The Journey Is the Destination

What are some of the takeaways that I wanted you to know and think about? At the product level, first of all, know who your stakeholders are. Think how they think. Give them what they need. You can have the most pristine and ideal code base. If the product doesn't do what the customer needs, it has no value. Start from the first principles. Find out where you can cut out on that complexity. Random forest, again. If you fail faster, you'll learn faster, what is the right product? What is the right approach? You'll ultimately get to the results that you wanted a lot quicker than you can expect. For teams, an efficient team is a lot more than each individual in it. You are working with very smart and talented people, I'm sure. No one team can achieve more if it's not working efficiently as an entity. Remember that. For individuals, don't think that people will know what you're doing. As you might not necessarily know what some job titles mean in your company, people might not know what you do. Don't assume they know. If there's an opportunity, explain that to them. Managers are not here to annoy you. There is a purpose in what they're doing. If it's not clear to you, just ask them. They'll gladly say it to you, I'm sure. Embrace change and be intentional about change. Because it will happen with or without you. It's the law of nature. Find what works for you and for your team. Ultimately, use your colleagues and especially your manager to help you grow and to help you achieve more and get what you want. Because your success is their success. Please, don't take my word for it. Try some of these things in your team and see how it goes.

Questions and Answers

Moderator: You've broken it down into product, teams, and individuals, which of one of those three things do you think is the most crucial to get right first? You can't say all three.

Puscas: Looking back at my case study, I would say the product. Because, eventually, you will get people to work better and more efficient together. They will perhaps accelerate their pace. There are things that are easier to control and improve. There's a faster feedback loop on that. On the product side, don't assume it's someone else's job to know what customers want and what product needs to be. It is also your responsibility to think how customers think. I think the product.

Participant 1: We're actually doing a very similar thing with QA and developers. We are trying to launch a QA automation framework. I think right now, there is still a missing part of the cultural thing to get buy-in from a developer. That's the next piece that we're going to try and figure out. Any tips on that?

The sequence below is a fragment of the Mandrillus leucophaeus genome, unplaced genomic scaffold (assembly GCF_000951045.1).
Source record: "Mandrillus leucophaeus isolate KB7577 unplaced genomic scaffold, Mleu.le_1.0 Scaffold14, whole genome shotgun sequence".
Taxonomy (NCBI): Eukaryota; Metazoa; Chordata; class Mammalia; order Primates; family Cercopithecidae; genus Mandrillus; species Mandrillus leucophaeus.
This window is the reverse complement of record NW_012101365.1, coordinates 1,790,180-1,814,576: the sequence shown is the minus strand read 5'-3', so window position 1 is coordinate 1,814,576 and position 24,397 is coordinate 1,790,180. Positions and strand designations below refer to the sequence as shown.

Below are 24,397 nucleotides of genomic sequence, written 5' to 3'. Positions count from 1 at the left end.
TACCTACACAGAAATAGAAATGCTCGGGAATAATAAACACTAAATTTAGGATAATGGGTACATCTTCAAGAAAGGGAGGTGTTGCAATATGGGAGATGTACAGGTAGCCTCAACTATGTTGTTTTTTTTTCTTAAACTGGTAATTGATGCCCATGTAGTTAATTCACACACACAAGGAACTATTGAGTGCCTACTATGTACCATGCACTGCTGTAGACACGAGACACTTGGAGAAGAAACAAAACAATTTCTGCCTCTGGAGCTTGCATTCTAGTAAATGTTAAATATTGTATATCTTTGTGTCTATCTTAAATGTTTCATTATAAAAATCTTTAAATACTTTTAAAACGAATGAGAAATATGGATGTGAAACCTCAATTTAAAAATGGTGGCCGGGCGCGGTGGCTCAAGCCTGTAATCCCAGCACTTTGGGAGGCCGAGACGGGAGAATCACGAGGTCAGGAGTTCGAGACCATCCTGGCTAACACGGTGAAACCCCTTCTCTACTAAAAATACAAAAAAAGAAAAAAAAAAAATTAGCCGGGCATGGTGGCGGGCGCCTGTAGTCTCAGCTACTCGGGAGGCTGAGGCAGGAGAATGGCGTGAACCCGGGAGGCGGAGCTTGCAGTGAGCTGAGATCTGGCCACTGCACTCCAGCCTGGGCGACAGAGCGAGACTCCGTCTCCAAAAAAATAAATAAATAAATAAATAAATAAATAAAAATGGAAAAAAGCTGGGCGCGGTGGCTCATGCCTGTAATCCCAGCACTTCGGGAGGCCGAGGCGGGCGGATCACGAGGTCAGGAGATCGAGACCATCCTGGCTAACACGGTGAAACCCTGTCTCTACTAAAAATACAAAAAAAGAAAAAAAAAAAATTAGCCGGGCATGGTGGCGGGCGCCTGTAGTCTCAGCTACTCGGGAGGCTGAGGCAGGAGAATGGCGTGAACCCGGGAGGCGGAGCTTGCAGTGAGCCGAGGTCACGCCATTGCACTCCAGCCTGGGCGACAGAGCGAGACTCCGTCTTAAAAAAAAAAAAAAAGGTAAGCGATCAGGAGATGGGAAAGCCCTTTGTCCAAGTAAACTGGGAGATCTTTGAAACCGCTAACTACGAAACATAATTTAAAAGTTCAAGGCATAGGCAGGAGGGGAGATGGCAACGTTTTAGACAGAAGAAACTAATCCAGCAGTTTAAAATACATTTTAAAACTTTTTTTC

Puscas: It is tricky to give precise recipes. If you assume that those people achieve the same things and they have shared outcomes, then there shouldn't be a barrier. There shouldn't be a verification of each job description to say, this is something you can do, this is something you cannot do. If I was in that situation, I would identify people that are most open to their collaboration and see how that goes, and use them as champions. Because these things are infectious. Nobody wants to try until someone tries. Once the process is kicked off, it's much easier. Identify the people that will be good examples. Then roll it further.

Participant 2: Did you have a debugging strategy when you joined the team?

Puscas: I wouldn't call it, I had a strategy. I can definitely think about the few things that I've done. I allowed myself some time to observe. Just be silent and see what is going on. That was my first iteration. I also had the manager that previously looked after that team, which was great help. I also asked people very openly what they thought worked well and what wasn't. Other things were some of the feedback that we could get from people outside the team. People that were using the product or were going to use the product, and leaning on them to tell me whether or not they felt there was something that they don't get, or there was something that we could improve. For the team itself, it is not a fixed science. Ultimately, you work with people. You have to see what works and what doesn't. As long as you are clear with what outcomes you want to get to and what your intention is, then hopefully, people can tolerate some small mistakes and some things that don't go as planned.

 

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Recorded at:

Aug 14, 2020